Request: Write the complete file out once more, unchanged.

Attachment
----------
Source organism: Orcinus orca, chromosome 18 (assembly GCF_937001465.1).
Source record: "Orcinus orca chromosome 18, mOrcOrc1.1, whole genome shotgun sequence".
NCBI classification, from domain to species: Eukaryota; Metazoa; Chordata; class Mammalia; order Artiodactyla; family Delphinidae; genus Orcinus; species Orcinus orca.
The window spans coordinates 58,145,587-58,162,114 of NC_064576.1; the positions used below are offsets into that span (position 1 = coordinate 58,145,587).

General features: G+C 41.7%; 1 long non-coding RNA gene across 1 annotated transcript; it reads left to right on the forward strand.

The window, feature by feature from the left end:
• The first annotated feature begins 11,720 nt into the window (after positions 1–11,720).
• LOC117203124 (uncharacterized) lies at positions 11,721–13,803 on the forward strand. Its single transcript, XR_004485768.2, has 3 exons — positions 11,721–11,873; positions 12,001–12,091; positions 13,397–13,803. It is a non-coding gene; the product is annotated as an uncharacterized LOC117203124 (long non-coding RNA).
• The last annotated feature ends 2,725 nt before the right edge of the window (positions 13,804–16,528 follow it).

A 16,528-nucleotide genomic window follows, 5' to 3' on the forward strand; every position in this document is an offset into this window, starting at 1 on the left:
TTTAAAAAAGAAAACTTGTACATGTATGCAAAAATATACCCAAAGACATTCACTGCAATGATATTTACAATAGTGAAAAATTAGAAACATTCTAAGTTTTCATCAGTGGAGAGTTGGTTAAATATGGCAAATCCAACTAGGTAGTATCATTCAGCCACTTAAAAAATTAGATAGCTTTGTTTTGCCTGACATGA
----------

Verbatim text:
Source organism: Orcinus orca, chromosome 18 (assembly GCF_937001465.1).
Source record: "Orcinus orca chromosome 18, mOrcOrc1.1, whole genome shotgun sequence".
NCBI classification, from domain to species: Eukaryota; Metazoa; Chordata; class Mammalia; order Artiodactyla; family Delphinidae; genus Orcinus; species Orcinus orca.
The window spans coordinates 58,145,587-58,162,114 of NC_064576.1; the positions used below are offsets into that span (position 1 = coordinate 58,145,587).

General features: G+C 41.7%; 1 long non-coding RNA gene across 1 annotated transcript; it reads left to right on the forward strand.

The window, feature by feature from the left end:
• The first annotated feature begins 11,720 nt into the window (after positions 1–11,720).
• LOC117203124 (uncharacterized) lies at positions 11,721–13,803 on the forward strand. Its single transcript, XR_004485768.2, has 3 exons — positions 11,721–11,873; positions 12,001–12,091; positions 13,397–13,803. It is a non-coding gene; the product is annotated as an uncharacterized LOC117203124 (long non-coding RNA).
• The last annotated feature ends 2,725 nt before the right edge of the window (positions 13,804–16,528 follow it).

A 16,528-nucleotide genomic window follows, 5' to 3' on the forward strand; every position in this document is an offset into this window, starting at 1 on the left:
TTTAAAAAAGAAAACTTGTACATGTATGCAAAAATATACCCAAAGACATTCACTGCAATGATATTTACAATAGTGAAAAATTAGAAACATTCTAAGTTTTCATCAGTGGAGAGTTGGTTAAATATGGCAAATCCAACTAGGTAGTATCATTCAGCCACTTAAAAAATTAGATAGCTTTGTTTTGCCTGACATGA